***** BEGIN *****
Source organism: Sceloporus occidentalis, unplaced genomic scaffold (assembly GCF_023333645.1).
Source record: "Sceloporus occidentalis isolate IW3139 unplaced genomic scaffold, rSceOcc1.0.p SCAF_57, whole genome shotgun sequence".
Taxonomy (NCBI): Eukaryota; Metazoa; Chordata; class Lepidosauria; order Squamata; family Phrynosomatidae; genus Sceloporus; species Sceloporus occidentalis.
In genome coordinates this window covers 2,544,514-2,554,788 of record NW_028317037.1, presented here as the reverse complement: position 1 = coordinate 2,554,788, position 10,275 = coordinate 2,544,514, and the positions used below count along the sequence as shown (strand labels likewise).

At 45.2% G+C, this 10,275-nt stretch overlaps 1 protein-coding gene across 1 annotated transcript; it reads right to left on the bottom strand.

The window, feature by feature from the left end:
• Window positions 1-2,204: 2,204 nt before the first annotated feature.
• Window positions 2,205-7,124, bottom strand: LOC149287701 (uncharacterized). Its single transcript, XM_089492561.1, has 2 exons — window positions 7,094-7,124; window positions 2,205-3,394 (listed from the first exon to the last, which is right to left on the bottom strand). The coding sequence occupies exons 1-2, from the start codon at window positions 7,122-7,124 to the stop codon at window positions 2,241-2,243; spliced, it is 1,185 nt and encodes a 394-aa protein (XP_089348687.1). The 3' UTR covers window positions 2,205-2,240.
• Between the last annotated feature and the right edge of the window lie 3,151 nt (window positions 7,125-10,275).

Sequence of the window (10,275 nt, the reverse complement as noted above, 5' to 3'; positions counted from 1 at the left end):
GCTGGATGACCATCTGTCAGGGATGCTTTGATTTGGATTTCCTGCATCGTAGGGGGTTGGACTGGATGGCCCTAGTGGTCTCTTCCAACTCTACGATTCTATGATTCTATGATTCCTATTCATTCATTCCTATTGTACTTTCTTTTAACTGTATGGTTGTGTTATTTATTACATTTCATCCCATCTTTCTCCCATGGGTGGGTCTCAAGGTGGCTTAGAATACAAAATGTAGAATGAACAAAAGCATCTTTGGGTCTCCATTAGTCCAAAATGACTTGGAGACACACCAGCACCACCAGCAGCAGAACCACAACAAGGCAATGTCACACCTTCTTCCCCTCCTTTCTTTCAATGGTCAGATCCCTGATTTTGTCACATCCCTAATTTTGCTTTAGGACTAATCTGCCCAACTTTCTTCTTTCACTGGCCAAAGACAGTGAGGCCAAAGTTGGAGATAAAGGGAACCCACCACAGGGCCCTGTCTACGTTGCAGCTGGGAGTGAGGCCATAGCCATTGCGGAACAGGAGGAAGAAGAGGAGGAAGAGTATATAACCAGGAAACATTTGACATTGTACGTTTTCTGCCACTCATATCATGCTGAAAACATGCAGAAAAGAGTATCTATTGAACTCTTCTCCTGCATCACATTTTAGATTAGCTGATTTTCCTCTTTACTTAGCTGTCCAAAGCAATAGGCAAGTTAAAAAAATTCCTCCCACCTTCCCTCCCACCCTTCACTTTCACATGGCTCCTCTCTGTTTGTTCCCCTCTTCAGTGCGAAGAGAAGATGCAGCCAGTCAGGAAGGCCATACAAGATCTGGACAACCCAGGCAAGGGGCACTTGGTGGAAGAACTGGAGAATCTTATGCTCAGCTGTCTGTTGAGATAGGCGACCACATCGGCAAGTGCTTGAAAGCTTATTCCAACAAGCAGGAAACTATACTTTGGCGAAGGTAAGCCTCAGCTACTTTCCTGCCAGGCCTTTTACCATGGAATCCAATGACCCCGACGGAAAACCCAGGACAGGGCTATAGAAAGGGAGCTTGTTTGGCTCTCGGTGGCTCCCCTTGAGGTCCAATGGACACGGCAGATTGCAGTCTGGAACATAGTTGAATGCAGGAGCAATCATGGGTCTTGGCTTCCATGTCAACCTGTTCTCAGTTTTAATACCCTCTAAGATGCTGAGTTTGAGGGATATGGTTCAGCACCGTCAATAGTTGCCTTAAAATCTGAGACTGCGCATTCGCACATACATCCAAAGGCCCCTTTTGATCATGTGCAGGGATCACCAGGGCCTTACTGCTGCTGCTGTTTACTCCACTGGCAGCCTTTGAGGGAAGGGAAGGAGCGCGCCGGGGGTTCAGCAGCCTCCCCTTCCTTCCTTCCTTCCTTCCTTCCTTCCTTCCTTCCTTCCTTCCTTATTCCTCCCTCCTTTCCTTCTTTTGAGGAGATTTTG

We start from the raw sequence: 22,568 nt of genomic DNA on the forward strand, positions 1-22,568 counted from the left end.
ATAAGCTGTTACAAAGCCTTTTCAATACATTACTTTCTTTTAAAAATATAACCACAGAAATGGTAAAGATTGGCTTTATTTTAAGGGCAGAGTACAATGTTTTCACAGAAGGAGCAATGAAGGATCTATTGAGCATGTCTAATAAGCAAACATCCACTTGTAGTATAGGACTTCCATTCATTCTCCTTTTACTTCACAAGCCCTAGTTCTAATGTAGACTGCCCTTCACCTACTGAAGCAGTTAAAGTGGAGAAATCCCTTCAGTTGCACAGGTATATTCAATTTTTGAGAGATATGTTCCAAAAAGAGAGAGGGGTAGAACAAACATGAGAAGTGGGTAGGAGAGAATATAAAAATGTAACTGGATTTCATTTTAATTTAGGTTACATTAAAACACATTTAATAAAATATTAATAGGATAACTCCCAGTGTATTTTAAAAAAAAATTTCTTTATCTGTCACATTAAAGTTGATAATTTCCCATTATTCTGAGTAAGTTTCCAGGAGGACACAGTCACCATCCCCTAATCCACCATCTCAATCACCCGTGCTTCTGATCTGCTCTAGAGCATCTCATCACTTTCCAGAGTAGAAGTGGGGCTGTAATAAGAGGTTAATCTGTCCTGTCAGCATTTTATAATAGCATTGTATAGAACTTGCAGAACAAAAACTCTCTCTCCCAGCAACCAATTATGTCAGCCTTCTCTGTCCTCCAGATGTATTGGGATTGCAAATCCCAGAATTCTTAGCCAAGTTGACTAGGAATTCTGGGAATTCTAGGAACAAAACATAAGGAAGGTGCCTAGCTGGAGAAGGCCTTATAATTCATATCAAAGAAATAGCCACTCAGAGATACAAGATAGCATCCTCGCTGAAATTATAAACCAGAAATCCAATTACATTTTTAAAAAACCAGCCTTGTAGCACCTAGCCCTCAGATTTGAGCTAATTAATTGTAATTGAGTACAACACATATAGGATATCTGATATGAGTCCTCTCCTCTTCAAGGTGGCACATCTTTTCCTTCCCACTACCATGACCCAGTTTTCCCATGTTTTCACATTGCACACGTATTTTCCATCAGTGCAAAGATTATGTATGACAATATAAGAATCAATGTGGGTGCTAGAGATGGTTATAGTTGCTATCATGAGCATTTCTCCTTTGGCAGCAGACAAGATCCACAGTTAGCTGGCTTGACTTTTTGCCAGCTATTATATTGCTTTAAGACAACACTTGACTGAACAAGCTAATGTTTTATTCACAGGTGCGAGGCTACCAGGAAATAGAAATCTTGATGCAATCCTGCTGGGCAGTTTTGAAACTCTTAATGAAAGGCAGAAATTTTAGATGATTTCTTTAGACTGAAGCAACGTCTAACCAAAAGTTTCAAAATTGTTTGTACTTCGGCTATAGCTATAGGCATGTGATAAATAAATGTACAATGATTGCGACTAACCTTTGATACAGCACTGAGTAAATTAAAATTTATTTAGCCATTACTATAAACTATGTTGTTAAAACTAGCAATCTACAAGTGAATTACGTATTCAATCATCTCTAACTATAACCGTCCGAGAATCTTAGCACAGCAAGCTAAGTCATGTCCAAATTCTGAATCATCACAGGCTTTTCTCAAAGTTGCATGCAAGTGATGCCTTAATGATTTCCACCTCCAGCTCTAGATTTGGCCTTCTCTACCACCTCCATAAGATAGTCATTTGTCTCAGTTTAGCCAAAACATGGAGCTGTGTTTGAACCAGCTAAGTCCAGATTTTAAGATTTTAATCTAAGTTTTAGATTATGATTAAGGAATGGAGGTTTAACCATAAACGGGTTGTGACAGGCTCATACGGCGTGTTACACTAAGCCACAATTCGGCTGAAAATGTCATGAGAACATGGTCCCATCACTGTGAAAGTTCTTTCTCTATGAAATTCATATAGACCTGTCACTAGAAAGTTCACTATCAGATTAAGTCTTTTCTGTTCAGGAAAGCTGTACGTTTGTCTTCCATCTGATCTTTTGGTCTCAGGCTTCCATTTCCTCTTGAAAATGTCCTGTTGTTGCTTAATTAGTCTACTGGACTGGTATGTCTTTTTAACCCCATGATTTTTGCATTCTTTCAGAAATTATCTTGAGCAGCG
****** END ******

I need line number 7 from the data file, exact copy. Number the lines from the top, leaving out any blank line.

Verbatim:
• Window positions 1-2,204: 2,204 nt before the first annotated feature.